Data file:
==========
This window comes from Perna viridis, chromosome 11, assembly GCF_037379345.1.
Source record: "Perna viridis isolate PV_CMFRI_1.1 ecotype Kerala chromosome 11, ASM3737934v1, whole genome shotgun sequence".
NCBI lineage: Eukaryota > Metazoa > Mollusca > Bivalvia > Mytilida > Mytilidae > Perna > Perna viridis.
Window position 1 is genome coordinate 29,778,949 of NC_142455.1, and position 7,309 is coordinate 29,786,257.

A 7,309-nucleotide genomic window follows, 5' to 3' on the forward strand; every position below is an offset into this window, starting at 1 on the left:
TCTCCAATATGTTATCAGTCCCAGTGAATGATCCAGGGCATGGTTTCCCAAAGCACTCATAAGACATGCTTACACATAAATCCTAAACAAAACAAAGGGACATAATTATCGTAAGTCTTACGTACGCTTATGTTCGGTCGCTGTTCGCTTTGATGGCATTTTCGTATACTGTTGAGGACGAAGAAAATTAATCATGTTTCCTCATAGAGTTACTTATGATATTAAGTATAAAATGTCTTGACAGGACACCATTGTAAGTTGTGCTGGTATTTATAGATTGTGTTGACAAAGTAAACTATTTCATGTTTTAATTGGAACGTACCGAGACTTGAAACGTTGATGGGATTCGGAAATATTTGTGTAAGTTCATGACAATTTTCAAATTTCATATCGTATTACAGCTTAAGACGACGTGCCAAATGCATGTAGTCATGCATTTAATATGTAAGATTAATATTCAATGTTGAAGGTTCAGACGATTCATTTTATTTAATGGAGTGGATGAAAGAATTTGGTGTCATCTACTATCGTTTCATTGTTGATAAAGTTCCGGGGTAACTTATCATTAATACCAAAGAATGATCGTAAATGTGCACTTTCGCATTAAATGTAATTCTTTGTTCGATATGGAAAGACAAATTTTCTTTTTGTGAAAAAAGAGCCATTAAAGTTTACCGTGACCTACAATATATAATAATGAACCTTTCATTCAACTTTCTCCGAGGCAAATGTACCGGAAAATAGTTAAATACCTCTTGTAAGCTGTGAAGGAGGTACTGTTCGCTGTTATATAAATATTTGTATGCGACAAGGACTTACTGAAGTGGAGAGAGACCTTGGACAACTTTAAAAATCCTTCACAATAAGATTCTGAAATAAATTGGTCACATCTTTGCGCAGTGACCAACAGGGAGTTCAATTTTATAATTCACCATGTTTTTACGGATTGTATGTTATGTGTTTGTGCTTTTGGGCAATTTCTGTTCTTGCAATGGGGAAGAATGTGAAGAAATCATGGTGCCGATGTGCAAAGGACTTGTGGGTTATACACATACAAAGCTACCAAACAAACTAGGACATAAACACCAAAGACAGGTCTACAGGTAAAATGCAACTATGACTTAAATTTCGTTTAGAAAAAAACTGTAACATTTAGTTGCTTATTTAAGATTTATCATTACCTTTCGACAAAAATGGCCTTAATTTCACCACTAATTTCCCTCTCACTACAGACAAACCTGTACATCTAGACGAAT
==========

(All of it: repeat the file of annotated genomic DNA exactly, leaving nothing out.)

This window comes from Perna viridis, chromosome 11, assembly GCF_037379345.1.
Source record: "Perna viridis isolate PV_CMFRI_1.1 ecotype Kerala chromosome 11, ASM3737934v1, whole genome shotgun sequence".
NCBI lineage: Eukaryota > Metazoa > Mollusca > Bivalvia > Mytilida > Mytilidae > Perna > Perna viridis.
Window position 1 is genome coordinate 29,778,949 of NC_142455.1, and position 7,309 is coordinate 29,786,257.

A 7,309-nucleotide genomic window follows, 5' to 3' on the forward strand; every position below is an offset into this window, starting at 1 on the left:
TCTCCAATATGTTATCAGTCCCAGTGAATGATCCAGGGCATGGTTTCCCAAAGCACTCATAAGACATGCTTACACATAAATCCTAAACAAAACAAAGGGACATAATTATCGTAAGTCTTACGTACGCTTATGTTCGGTCGCTGTTCGCTTTGATGGCATTTTCGTATACTGTTGAGGACGAAGAAAATTAATCATGTTTCCTCATAGAGTTACTTATGATATTAAGTATAAAATGTCTTGACAGGACACCATTGTAAGTTGTGCTGGTATTTATAGATTGTGTTGACAAAGTAAACTATTTCATGTTTTAATTGGAACGTACCGAGACTTGAAACGTTGATGGGATTCGGAAATATTTGTGTAAGTTCATGACAATTTTCAAATTTCATATCGTATTACAGCTTAAGACGACGTGCCAAATGCATGTAGTCATGCATTTAATATGTAAGATTAATATTCAATGTTGAAGGTTCAGACGATTCATTTTATTTAATGGAGTGGATGAAAGAATTTGGTGTCATCTACTATCGTTTCATTGTTGATAAAGTTCCGGGGTAACTTATCATTAATACCAAAGAATGATCGTAAATGTGCACTTTCGCATTAAATGTAATTCTTTGTTCGATATGGAAAGACAAATTTTCTTTTTGTGAAAAAAGAGCCATTAAAGTTTACCGTGACCTACAATATATAATAATGAACCTTTCATTCAACTTTCTCCGAGGCAAATGTACCGGAAAATAGTTAAATACCTCTTGTAAGCTGTGAAGGAGGTACTGTTCGCTGTTATATAAATATTTGTATGCGACAAGGACTTACTGAAGTGGAGAGAGACCTTGGACAACTTTAAAAATCCTTCACAATAAGATTCTGAAATAAATTGGTCACATCTTTGCGCAGTGACCAACAGGGAGTTCAATTTTATAATTCACCATGTTTTTACGGATTGTATGTTATGTGTTTGTGCTTTTGGGCAATTTCTGTTCTTGCAATGGGGAAGAATGTGAAGAAATCATGGTGCCGATGTGCAAAGGACTTGTGGGTTATACACATACAAAGCTACCAAACAAACTAGGACATAAACACCAAAGACAGGTCTACAGGTAAAATGCAACTATGACTTAAATTTCGTTTAGAAAAAAACTGTAACATTTAGTTGCTTATTTAAGATTTATCATTACCTTTCGACAAAAATGGCCTTAATTTCACCACTAATTTCCCTCTCACTACAGACAAACCTGTACATCTAGACGAAT